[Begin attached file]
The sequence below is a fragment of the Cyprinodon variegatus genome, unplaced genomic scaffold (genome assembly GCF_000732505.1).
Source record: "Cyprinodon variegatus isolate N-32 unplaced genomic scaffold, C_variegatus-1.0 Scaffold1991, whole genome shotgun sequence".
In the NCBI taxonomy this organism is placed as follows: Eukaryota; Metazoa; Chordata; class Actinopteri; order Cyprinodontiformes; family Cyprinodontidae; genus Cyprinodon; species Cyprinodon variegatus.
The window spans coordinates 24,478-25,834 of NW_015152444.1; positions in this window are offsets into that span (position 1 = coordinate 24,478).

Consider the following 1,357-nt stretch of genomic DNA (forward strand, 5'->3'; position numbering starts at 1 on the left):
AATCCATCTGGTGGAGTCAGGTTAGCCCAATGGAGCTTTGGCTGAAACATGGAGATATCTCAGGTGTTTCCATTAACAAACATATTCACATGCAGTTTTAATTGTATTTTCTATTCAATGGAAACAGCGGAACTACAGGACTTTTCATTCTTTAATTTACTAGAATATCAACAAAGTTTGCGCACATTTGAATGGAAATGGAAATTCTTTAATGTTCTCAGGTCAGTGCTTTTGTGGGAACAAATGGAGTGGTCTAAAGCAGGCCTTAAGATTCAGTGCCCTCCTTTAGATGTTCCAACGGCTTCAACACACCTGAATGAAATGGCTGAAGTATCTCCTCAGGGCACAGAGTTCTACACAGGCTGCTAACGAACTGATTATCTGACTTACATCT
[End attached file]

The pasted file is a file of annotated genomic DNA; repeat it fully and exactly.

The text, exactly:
The sequence below is a fragment of the Cyprinodon variegatus genome, unplaced genomic scaffold (genome assembly GCF_000732505.1).
Source record: "Cyprinodon variegatus isolate N-32 unplaced genomic scaffold, C_variegatus-1.0 Scaffold1991, whole genome shotgun sequence".
In the NCBI taxonomy this organism is placed as follows: Eukaryota; Metazoa; Chordata; class Actinopteri; order Cyprinodontiformes; family Cyprinodontidae; genus Cyprinodon; species Cyprinodon variegatus.
The window spans coordinates 24,478-25,834 of NW_015152444.1; positions in this window are offsets into that span (position 1 = coordinate 24,478).

Consider the following 1,357-nt stretch of genomic DNA (forward strand, 5'->3'; position numbering starts at 1 on the left):
AATCCATCTGGTGGAGTCAGGTTAGCCCAATGGAGCTTTGGCTGAAACATGGAGATATCTCAGGTGTTTCCATTAACAAACATATTCACATGCAGTTTTAATTGTATTTTCTATTCAATGGAAACAGCGGAACTACAGGACTTTTCATTCTTTAATTTACTAGAATATCAACAAAGTTTGCGCACATTTGAATGGAAATGGAAATTCTTTAATGTTCTCAGGTCAGTGCTTTTGTGGGAACAAATGGAGTGGTCTAAAGCAGGCCTTAAGATTCAGTGCCCTCCTTTAGATGTTCCAACGGCTTCAACACACCTGAATGAAATGGCTGAAGTATCTCCTCAGGGCACAGAGTTCTACACAGGCTGCTAACGAACTGATTATCTGACTTACATCT